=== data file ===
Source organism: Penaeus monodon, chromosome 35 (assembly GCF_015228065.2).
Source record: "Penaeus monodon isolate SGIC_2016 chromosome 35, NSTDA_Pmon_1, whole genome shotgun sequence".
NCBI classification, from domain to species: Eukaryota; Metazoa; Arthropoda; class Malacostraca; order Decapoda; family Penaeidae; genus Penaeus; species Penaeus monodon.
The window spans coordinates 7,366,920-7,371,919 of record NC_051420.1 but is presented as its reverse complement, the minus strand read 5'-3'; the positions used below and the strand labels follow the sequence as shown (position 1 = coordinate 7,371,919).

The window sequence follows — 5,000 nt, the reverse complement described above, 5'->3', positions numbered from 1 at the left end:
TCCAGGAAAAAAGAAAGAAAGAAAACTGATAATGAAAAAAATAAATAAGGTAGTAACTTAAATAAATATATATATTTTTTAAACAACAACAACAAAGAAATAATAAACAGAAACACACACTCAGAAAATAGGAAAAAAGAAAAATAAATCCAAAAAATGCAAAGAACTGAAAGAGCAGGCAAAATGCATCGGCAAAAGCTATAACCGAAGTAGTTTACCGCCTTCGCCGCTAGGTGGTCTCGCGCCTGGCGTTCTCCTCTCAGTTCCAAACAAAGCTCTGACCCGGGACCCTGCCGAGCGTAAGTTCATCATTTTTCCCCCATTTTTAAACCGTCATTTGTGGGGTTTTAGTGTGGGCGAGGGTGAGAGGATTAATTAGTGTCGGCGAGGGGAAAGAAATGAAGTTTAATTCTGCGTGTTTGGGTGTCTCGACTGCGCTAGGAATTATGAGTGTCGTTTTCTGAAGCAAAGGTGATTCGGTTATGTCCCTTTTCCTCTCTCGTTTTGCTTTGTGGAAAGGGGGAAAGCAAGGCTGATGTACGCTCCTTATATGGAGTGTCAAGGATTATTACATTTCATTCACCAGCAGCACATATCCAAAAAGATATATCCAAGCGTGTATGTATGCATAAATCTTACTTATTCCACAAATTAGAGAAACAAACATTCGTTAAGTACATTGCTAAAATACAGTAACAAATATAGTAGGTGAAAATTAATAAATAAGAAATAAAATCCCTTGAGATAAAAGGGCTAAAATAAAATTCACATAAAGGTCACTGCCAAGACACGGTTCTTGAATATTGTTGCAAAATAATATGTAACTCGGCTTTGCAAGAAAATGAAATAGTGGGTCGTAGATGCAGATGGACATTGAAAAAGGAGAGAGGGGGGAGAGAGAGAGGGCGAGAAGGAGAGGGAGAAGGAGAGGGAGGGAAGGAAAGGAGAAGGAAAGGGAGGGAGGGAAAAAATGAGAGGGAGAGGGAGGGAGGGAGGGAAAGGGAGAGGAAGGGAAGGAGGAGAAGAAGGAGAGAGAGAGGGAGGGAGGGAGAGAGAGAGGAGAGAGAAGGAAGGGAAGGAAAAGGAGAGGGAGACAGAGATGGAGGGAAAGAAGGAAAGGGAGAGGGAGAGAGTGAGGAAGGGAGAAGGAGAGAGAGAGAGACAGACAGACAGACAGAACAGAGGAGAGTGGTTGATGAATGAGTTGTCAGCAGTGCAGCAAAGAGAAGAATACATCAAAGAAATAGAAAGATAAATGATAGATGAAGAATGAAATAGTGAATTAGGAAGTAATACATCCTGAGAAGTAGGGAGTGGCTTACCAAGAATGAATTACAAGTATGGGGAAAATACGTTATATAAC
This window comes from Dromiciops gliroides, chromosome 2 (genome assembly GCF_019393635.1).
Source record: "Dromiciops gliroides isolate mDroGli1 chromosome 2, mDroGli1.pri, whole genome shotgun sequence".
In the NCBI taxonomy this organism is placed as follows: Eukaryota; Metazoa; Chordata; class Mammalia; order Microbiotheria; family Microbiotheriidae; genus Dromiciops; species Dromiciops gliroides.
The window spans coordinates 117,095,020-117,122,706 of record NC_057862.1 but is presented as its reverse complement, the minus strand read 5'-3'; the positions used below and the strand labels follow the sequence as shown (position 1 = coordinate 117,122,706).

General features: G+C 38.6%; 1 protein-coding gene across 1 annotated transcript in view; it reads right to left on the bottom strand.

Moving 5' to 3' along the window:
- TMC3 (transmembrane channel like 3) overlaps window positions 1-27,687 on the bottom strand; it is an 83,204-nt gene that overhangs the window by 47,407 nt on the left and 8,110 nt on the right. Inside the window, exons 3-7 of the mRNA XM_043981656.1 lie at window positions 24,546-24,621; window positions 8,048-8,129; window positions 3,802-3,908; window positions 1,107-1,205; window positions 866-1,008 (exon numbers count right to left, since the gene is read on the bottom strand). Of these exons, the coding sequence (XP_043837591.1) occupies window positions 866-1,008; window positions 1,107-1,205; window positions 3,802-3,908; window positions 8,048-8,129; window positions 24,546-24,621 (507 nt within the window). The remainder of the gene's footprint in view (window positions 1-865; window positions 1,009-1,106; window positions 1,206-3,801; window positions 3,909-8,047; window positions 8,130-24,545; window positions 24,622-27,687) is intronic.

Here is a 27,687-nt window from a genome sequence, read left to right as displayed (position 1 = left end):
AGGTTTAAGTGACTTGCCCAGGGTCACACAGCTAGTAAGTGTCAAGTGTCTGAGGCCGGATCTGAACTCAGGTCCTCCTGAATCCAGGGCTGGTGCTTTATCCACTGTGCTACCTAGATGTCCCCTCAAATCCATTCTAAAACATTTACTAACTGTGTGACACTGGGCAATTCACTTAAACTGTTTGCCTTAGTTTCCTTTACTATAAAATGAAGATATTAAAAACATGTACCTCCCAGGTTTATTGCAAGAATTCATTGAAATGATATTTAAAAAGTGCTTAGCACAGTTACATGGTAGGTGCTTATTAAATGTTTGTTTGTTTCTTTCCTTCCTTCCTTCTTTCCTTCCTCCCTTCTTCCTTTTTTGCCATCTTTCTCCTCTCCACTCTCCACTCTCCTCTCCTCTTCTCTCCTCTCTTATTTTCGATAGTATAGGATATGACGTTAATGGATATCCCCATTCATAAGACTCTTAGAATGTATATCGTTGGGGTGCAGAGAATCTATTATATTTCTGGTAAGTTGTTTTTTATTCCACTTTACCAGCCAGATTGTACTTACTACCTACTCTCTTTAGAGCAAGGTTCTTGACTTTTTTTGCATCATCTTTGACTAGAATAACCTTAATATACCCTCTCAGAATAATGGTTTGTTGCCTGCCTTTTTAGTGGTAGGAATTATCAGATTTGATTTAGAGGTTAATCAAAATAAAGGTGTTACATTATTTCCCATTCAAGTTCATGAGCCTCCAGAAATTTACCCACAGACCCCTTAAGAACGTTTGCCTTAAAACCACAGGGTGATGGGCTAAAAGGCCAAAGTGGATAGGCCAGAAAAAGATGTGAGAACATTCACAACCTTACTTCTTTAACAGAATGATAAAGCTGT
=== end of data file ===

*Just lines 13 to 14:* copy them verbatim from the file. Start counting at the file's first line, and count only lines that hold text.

- TMC3 (transmembrane channel like 3) overlaps window positions 1-27,687 on the bottom strand; it is an 83,204-nt gene that overhangs the window by 47,407 nt on the left and 8,110 nt on the right. Inside the window, exons 3-7 of the mRNA XM_043981656.1 lie at window positions 24,546-24,621; window positions 8,048-8,129; window positions 3,802-3,908; window positions 1,107-1,205; window positions 866-1,008 (exon numbers count right to left, since the gene is read on the bottom strand). Of these exons, the coding sequence (XP_043837591.1) occupies window positions 866-1,008; window positions 1,107-1,205; window positions 3,802-3,908; window positions 8,048-8,129; window positions 24,546-24,621 (507 nt within the window). The remainder of the gene's footprint in view (window positions 1-865; window positions 1,009-1,106; window positions 1,206-3,801; window positions 3,909-8,047; window positions 8,130-24,545; window positions 24,622-27,687) is intronic.

Here is a 27,687-nt window from a genome sequence, read left to right as displayed (position 1 = left end):